Photo Credit: BBC via Wikimedia
George Orwell


The Virginia governor scandal ignores the past and threatens the future


Have you ever made a mistake?  Have you ever let slip a crass remark or, in an unguarded moment, told an off-color joke?  Have you ever suffered a momentary lapse of judgment and done something you later came to regret?

If so, congratulations!  You are eligible for membership in the human race.  However, given our current culture of social hypersensitivity, you are also unfit for public office.

Just ask Virginia Governor Ralph Northam, the latest target of the Ministry of Truth which, in its relentless mission to discredit and malign, will not be deterred from digging up skeletons from even the dustiest of closets.

Granted, Governor Northam has done little to help his own cause, apologizing for a black-face photo he later claimed was not of him, then bumbling his way through a second apology for impersonating Michael Jackson.  He could easily have cleaned up the whole sloppy scandal by showing more grace under fire.

Because here’s the point:  the incident in question happened 35 years ago.  Back then, few people black or white, would have had any objection to a white man impersonating a black celebrity.  (Indeed, wasn’t it a mere 15 years ago that Johnny Depp first appeared in black face as Captain Jack Sparrow?)

Moreover, no matter how tacky and tasteless the future-governor’s behavior may or may not have been, we all did stupid things in our younger years.  If the law mandates a statute of limitations for violent felonies, we should certainly observe a similar expiration date for acts of stupidity.


Do you remember when the 20-year-old Prince Harry showed up at a costume party dressed as a Nazi officer?  If you don’t, all the better. The young prince apologized, learned from his mistake, and got on with his life. 14 years later, no one is demanding that Harry recuse himself from representing the royal family. Nor should they.

Do you remember when Harry Truman’s private diaries were discovered?  His anti-Semitic comments set off a brief firestorm, which died out just as quickly.  Any student of history knows that Mr. Truman’s best friend and business partner, Eddie Jacobson, was a Jew, and that Truman showed tremendous political courage by recognizing the state of Israel.  Even if Harry Truman was not immune from the prejudices of his time and culture, he never allowed those prejudices to influence his actions. That adds to, rather than detracts from, his greatness as a leader.

More recently, activists have demanded removing all references to Woodrow Wilson from Princeton University.  Why? Because he was a segregationist. Now there are a lot of good reasons to be critical of Woodrow Wilson. He was an elitist, a eugenicist, and an incompetent utopian.  But favoring segregation was not one of his faults.

A century ago, “separate but equal” was an incredibly progressive philosophy, decades ahead of its time.  To blame Wilson for lacking the racial sensitivity of a later generation is like condemning Civil War field surgeons for not treating infections with antibiotics that had not yet been discovered.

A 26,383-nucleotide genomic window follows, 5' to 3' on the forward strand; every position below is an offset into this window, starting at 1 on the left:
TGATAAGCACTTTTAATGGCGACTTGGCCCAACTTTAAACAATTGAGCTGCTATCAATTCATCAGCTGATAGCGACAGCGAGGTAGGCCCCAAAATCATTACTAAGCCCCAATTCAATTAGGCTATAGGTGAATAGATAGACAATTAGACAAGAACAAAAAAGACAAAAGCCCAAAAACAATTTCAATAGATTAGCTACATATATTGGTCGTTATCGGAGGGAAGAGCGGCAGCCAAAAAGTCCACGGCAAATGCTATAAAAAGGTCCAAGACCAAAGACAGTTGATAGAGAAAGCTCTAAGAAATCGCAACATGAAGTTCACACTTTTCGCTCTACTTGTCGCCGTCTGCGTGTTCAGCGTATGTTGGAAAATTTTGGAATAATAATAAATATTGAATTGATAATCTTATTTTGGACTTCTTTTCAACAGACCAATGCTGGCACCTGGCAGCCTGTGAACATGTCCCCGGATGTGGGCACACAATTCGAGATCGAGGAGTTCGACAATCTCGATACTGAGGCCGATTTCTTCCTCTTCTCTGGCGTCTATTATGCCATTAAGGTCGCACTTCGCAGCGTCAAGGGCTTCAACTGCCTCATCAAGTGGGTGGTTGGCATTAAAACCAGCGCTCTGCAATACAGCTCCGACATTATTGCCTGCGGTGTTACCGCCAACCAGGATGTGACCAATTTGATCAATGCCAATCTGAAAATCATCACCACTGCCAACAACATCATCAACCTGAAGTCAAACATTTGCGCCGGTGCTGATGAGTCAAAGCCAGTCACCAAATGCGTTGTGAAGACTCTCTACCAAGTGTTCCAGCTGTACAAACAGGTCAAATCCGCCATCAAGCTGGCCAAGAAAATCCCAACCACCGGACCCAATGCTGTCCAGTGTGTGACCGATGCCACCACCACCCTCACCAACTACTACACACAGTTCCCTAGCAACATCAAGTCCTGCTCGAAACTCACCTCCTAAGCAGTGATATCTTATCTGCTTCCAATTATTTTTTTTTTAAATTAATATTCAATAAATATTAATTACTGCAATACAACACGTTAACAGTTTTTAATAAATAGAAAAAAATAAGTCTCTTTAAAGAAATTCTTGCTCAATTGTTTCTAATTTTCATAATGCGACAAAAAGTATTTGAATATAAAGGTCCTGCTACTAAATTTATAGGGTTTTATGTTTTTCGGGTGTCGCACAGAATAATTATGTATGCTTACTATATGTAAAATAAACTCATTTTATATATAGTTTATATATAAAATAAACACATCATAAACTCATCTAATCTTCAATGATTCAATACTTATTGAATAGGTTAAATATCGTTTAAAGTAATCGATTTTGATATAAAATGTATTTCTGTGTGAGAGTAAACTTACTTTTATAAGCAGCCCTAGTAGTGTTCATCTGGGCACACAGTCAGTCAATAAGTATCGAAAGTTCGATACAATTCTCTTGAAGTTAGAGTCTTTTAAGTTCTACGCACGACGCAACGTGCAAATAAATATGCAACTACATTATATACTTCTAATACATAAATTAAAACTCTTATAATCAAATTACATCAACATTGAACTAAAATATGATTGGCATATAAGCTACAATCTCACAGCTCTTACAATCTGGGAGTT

The most subtle irony of the Northam affair is the date the damning photo was taken: 1984, a year known best as the title of George Orwell’s classic dystopian novel.  More and more, the eerie warnings of the Orwell’s masterpiece reveal themselves as prophecy: Who controls the past controls the future; who controls the present controls the past.

History taken out of context is not history – it is propaganda.  Destroying monuments to imperfect heroes does not protect us from repeating their errors.  It indulges a most insidious kind of arrogance by suggesting that we have the moral clarity to pass judgment on times we haven’t bothered to study and do not adequately understand.  By rewriting our past, we imperil our future.

Even worse, this kind of militant political correctness eviscerates the lofty concept of repentance.  If we are unable to learn from our mistakes and take responsibility for our false steps so that we can march confidently toward a better future, then we are denying the most noble aspect of our humanity:  the capacity to grow and improve ourselves.

King Solomon says, A righteous man falls seven times yet rises again, while the wicked stumble in adversity.

The path of virtue is littered with obstacles, and it is only by erring and trying again that virtue is ever achieved.  If we insist on holding our leaders to unreasonable standards of perfection, we will place our fate in the hands of two-dimensional caricatures who lack both the wisdom and the experience to lead.

But if we recognize and honor the moral courage of admitting our mistakes and striving to do better, we will find true heroes who inspire us to join them in the quest for greatness.


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Rabbi Yonason Goldson is director of Ethical Imperatives, LLC. He is an ethics speaker, strategic storyteller, TEDx presenter, and author. He is also a recovered hitchhiker and circumnavigator, former newspaper columnist, and retired high school teacher. Visit him at